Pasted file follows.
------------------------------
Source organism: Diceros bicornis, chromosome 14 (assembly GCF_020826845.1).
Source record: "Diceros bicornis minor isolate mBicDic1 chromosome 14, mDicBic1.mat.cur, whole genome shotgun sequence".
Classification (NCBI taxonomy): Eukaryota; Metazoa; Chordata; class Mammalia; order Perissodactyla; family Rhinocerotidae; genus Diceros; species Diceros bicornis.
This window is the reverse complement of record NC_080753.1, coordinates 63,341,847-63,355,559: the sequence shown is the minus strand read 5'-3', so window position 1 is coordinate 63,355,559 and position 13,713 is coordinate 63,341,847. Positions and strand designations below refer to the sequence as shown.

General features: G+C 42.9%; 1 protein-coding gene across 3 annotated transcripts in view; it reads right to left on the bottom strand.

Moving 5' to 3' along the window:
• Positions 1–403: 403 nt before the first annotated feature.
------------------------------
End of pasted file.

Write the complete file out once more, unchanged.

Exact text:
Source organism: Diceros bicornis, chromosome 14 (assembly GCF_020826845.1).
Source record: "Diceros bicornis minor isolate mBicDic1 chromosome 14, mDicBic1.mat.cur, whole genome shotgun sequence".
Classification (NCBI taxonomy): Eukaryota; Metazoa; Chordata; class Mammalia; order Perissodactyla; family Rhinocerotidae; genus Diceros; species Diceros bicornis.
This window is the reverse complement of record NC_080753.1, coordinates 63,341,847-63,355,559: the sequence shown is the minus strand read 5'-3', so window position 1 is coordinate 63,355,559 and position 13,713 is coordinate 63,341,847. Positions and strand designations below refer to the sequence as shown.

General features: G+C 42.9%; 1 protein-coding gene across 3 annotated transcripts in view; it reads right to left on the bottom strand.

Moving 5' to 3' along the window:
• Positions 1–403: 403 nt before the first annotated feature.